When asked about Khan and his name ending up on the list of fugitives, a senior police officer said, "He was arrested in the blast cases last year and is currently out on bail."

Khan claimed he has never gone to Pakistan. He hid in Uttar Pradesh and Madhya Pradesh for about a year from 2003 to 2004, he said. He later started a zari business in Dharavi, the country's biggest slum in Mumbai. An Anti-Terrorism Squad (ATS) team finally arrested him on May 10, 2010 in Kurla and booked him under the Arms Act for carrying a firearm.

Apart from the Mulund blast, police had said that Khan was also involved in the Parle, Mumbai Central and Ghatkopar blasts of 2002 and 2003. Over 120 were injured and 16 killed in the four terror attacks. After getting bail, Khan was released from Arthur Road jail on August 18, 2010.

"Since my release, I have been focusing on establishing my zari business. I was hiding for years in Dharavi and continued my zari business from there," Khan told TOI.

He said, "After the blasts I came to know through television news that the police had described me as one of the wanted. Scared, I fled to my relatives' place in UP and returned to Mumbai a year later." He added, "I am very much here and attend the court hearings regularly. So how can you say that I am hiding in Pakistan?"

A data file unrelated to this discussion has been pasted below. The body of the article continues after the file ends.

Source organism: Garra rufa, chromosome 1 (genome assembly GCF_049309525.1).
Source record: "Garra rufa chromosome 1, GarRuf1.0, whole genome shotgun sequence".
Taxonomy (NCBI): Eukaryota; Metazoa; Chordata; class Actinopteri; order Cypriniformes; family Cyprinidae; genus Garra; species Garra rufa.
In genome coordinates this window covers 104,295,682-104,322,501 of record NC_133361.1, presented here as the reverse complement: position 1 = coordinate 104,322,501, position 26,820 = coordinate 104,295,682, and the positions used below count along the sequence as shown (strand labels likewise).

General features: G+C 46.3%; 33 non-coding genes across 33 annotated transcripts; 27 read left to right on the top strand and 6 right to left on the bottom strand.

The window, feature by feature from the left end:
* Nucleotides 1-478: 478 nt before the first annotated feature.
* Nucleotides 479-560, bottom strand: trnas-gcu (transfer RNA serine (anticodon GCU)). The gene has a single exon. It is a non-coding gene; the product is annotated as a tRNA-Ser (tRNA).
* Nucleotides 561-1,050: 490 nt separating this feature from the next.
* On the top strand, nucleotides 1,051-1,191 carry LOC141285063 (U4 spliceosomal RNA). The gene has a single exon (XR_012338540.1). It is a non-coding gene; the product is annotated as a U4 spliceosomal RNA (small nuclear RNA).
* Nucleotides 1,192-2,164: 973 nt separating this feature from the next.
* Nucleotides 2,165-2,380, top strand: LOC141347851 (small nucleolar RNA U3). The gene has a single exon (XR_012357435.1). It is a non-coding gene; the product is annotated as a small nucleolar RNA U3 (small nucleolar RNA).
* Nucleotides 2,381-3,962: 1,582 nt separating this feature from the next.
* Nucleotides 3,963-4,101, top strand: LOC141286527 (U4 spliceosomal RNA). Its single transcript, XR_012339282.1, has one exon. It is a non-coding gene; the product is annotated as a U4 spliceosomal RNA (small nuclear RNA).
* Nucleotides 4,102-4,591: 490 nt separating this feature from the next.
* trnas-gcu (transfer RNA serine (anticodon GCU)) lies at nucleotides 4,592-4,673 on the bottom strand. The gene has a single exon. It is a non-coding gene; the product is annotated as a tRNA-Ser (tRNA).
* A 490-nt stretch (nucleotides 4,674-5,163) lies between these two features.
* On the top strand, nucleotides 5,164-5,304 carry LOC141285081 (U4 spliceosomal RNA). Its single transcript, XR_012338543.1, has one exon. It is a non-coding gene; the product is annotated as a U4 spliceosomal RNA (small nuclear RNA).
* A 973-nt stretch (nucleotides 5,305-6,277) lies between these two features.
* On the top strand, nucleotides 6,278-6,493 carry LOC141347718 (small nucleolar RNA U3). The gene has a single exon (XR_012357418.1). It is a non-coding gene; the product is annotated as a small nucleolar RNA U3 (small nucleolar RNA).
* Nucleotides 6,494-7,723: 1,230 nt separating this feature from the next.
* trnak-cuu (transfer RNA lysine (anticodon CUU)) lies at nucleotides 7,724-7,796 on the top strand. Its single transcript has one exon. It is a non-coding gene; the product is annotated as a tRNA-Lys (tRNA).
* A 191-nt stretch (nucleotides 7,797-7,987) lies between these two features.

Khan, who is now 44, said he was born in Kurla and studied there. In 1998, he shifted to Wagle Estate. He is the 17th accused to be arrested in the Mulund train blast case.

The most-wanted list was originally shared with Pakistan during the home secretary-level talks between the two countries on March 28 and 29, 2011. Nineteen names on the list are members of the Dawood Ibrahim gang.

Khan told TOI that he had once visited Padga, Maharashtra, where people were being trained in operating firearms. "I had visited that place near Bhiwandi. Because of that the police booked me under the Prevention of Terrorism Act and I had to live a fugitive's life for almost seven years," said Khan, a Class X dropout.